Websites have come a long way. Back in the day when I started designing and programming the newest and coolest feature was frames. Now THAT was a short lived design craze. Back in the mid-90′s when the internet was starting to take off the purpose was information. Put the company brochure online. As designers, we did our best to make sites look good. We tried to make them easy to navigate and upkeep. But when you made navigation buttons out of images and the navigation code resided on every page of a site, it was a pain to make too many changes once a site was going. And it was all so new, the expectations were low. People were just impressed that they could find the information. And with bandwidth being what it was, you didn’t want your site to be overladen with graphics anyway. No one would wait forever, even back then.
Enter Flash. Developed in 1996, Flash quickly became the “it” in the web design world. Everyone had to have a Flash-based site, or at least an intro page or some sort of flash on their home page. The point of a website often became lost. The site had to be cool. The search engines can’t index it. All well. Many people don’t want to install Flash. Tough. No one can find our content. It doesn’t matter because our site is so awesome! The question many clients asked me right off was, “Can you make a Flash animation for my site?” And I would ask them, “Why? What do you want to try and tell through an animation?” Sometimes there were great reasons to use Flash and it was the perfect tool for the job. But usually they just wanted a “welcome page” like everyone else. And I admit, I had one. It was cool….the first couple of times I went to my own site. Then I got tired of it and took it down.
Around the same time Flash was taking the internet by storm another type of site was brewing, e-commerce. Amazon.com launched in 1995, but didn’t turn a profit until 2001. It managed to survive the dot com bubble burst and proved that online selling could be profitable. eBay is another great example that also began at this time that helped prove that customers were willing to use the internet and buy online. Companies began to see the internet as an actual marketing tool and that the rules of marketing still applied. The biggest rule, keep the customer happy. And you do that by giving them the information they are looking for. Intro screens began to go the way of the frame.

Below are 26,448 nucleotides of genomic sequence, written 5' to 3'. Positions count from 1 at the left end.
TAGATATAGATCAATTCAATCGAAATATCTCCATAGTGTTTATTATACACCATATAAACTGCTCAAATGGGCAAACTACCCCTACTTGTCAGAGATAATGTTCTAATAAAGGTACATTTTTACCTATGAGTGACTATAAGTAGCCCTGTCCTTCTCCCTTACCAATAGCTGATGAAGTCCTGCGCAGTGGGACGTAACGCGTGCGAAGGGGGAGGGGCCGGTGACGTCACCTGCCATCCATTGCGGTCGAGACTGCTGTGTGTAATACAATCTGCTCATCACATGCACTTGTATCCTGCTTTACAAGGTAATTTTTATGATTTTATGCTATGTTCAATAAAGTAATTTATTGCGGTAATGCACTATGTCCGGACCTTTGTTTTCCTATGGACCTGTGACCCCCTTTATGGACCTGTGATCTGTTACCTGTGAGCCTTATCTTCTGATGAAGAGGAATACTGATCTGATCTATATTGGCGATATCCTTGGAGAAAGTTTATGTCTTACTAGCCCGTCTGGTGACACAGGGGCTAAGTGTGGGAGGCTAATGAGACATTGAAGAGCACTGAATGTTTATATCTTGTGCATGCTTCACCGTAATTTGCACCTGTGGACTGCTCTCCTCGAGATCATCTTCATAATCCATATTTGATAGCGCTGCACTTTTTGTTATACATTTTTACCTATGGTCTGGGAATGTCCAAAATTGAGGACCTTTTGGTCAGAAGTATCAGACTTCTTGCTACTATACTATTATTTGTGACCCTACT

What really brings the internet back to the age of information? Blogging and Social Media. In the early 2000s blogging began to creep into the techno vocabulary and political realms. By the mid-2000s, blogging had gone mainstream. Sites like WordPress made it easy for anyone to start their own blog. And social media outlets such as MySpace, Facebook and even Twitter helped individuals connect and often promote their own blog. Facebook helped bring companies into the Social Media age with their easy to use fan page. Facebook has become so popular that many companies are abandoning a website in favor of a Facebook fan page. Or at the very lest advertising their Facebook page over their web address. And while these outlets allow some customization, you don’t have to. WordPress, Tumblr and other blogging tools have tons of free templates anyone can use. And no one really seems to mind, as long as the content is good.
What does this mean for the world of web design? Content is once again king. The content itself is now more personal, not just your printed brochure rehashed in HTML. Usability has taken the place of “awesomeness”. People want to see a video of who they are going to be working with. They want to read your blog and get to know you. Customers want to belong to your community, so you need to interact with them. And they want to be able to do all this easily and quickly. They want to be able to share it with their friends. And considering the economic crunch, why not use a free tool that makes updating your site and keeping up with social media easy. One ad agency, redpepper, built their site on Tumblr because it’s so easy to use and customize. Since many of these tools do allow for customization, companies can use design to reinforce their branding and make their community experience even more recognizable.
Give the customer what they want, and they will keep coming back. Awesome!